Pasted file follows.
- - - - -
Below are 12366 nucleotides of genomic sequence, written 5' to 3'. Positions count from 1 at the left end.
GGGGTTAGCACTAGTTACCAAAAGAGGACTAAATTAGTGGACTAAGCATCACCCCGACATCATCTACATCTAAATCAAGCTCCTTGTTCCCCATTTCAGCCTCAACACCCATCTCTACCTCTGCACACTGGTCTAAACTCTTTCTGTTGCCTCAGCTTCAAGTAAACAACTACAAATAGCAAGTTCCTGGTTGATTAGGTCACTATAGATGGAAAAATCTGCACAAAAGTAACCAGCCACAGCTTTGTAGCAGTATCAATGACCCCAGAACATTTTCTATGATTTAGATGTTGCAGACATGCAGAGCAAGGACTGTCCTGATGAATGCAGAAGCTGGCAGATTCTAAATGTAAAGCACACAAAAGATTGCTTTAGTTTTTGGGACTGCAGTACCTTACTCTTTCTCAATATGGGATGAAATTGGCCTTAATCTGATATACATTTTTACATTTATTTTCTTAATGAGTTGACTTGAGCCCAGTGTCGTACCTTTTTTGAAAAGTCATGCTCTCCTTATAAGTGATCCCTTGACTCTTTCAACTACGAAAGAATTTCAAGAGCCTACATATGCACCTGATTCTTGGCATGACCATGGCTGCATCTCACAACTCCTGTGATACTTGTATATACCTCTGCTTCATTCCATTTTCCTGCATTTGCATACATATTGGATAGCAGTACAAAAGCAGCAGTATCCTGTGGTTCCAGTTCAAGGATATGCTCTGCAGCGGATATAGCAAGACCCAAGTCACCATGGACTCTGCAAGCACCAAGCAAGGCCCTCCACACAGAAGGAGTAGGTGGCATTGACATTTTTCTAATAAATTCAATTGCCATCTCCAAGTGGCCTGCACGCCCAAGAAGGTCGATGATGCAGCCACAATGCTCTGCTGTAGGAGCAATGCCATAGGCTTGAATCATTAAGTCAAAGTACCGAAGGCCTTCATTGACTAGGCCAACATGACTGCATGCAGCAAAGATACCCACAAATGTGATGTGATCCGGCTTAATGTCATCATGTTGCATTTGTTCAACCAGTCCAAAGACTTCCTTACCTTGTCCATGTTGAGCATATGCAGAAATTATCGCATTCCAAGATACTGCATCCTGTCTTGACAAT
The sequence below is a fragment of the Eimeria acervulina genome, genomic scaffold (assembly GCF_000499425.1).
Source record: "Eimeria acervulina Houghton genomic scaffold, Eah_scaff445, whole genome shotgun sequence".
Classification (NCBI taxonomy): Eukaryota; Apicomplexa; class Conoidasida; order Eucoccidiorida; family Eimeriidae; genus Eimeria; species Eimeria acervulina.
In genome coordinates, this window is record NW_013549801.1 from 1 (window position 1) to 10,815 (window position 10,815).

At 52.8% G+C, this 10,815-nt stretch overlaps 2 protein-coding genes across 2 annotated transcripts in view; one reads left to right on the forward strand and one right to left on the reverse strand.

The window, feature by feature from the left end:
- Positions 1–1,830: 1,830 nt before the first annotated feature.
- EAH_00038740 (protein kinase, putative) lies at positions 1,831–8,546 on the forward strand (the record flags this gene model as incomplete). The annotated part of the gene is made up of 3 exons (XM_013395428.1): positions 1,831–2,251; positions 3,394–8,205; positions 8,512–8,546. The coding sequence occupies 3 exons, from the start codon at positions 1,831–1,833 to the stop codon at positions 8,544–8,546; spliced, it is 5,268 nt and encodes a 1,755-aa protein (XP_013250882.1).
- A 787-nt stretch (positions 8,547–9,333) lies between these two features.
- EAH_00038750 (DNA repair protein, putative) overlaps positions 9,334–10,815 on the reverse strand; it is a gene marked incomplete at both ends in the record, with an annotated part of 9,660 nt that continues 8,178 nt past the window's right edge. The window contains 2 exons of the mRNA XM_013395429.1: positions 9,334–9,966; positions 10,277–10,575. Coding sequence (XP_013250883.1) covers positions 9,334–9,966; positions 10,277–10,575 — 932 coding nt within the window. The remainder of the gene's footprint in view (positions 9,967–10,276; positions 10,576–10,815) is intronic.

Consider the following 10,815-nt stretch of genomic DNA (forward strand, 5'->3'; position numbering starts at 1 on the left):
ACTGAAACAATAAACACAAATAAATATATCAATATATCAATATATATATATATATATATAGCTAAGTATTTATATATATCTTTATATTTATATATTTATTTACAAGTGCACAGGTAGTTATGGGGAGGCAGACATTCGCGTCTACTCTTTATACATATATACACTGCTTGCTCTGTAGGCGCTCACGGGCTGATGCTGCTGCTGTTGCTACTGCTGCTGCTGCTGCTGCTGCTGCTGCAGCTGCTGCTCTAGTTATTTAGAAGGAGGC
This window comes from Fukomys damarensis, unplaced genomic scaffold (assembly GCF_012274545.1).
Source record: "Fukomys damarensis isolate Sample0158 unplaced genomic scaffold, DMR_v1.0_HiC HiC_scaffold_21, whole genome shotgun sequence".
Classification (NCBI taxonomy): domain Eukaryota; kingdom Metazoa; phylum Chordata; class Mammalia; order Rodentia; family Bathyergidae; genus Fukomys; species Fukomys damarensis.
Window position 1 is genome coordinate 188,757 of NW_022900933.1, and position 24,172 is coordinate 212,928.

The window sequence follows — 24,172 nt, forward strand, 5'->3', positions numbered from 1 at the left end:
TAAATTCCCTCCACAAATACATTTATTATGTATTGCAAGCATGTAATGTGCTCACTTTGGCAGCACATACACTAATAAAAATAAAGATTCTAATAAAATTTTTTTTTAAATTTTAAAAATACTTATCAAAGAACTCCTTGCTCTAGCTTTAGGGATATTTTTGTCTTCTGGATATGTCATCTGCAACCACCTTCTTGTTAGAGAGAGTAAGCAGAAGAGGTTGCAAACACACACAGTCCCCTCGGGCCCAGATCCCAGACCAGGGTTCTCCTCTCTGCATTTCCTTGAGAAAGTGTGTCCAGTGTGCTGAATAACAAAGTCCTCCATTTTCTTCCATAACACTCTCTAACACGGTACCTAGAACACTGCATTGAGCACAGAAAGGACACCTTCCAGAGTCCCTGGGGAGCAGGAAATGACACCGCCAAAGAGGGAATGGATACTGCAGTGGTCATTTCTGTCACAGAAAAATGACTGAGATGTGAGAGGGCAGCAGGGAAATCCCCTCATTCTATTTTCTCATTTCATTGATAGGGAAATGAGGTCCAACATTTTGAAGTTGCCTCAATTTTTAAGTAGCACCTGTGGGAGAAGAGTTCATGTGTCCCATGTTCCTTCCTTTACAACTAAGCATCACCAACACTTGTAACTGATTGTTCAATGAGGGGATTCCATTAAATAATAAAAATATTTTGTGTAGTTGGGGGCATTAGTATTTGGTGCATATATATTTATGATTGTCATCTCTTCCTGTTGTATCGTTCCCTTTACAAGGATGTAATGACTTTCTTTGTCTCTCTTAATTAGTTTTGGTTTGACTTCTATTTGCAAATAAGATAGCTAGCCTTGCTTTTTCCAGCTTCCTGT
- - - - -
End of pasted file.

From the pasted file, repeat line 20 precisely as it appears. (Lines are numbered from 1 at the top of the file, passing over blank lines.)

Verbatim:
TAAATTCCCTCCACAAATACATTTATTATGTATTGCAAGCATGTAATGTGCTCACTTTGGCAGCACATACACTAATAAAAATAAAGATTCTAATAAAATTTTTTTTTAAATTTTAAAAATACTTATCAAAGAACTCCTTGCTCTAGCTTTAGGGATATTTTTGTCTTCTGGATATGTCATCTGCAACCACCTTCTTGTTAGAGAGAGTAAGCAGAAGAGGTTGCAAACACACACAGTCCCCTCGGGCCCAGATCCCAGACCAGGGTTCTCCTCTCTGCATTTCCTTGAGAAAGTGTGTCCAGTGTGCTGAATAACAAAGTCCTCCATTTTCTTCCATAACACTCTCTAACACGGTACCTAGAACACTGCATTGAGCACAGAAAGGACACCTTCCAGAGTCCCTGGGGAGCAGGAAATGACACCGCCAAAGAGGGAATGGATACTGCAGTGGTCATTTCTGTCACAGAAAAATGACTGAGATGTGAGAGGGCAGCAGGGAAATCCCCTCATTCTATTTTCTCATTTCATTGATAGGGAAATGAGGTCCAACATTTTGAAGTTGCCTCAATTTTTAAGTAGCACCTGTGGGAGAAGAGTTCATGTGTCCCATGTTCCTTCCTTTACAACTAAGCATCACCAACACTTGTAACTGATTGTTCAATGAGGGGATTCCATTAAATAATAAAAATATTTTGTGTAGTTGGGGGCATTAGTATTTGGTGCATATATATTTATGATTGTCATCTCTTCCTGTTGTATCGTTCCCTTTACAAGGATGTAATGACTTTCTTTGTCTCTCTTAATTAGTTTTGGTTTGACTTCTATTTGCAAATAAGATAGCTAGCCTTGCTTTTTCCAGCTTCCTGT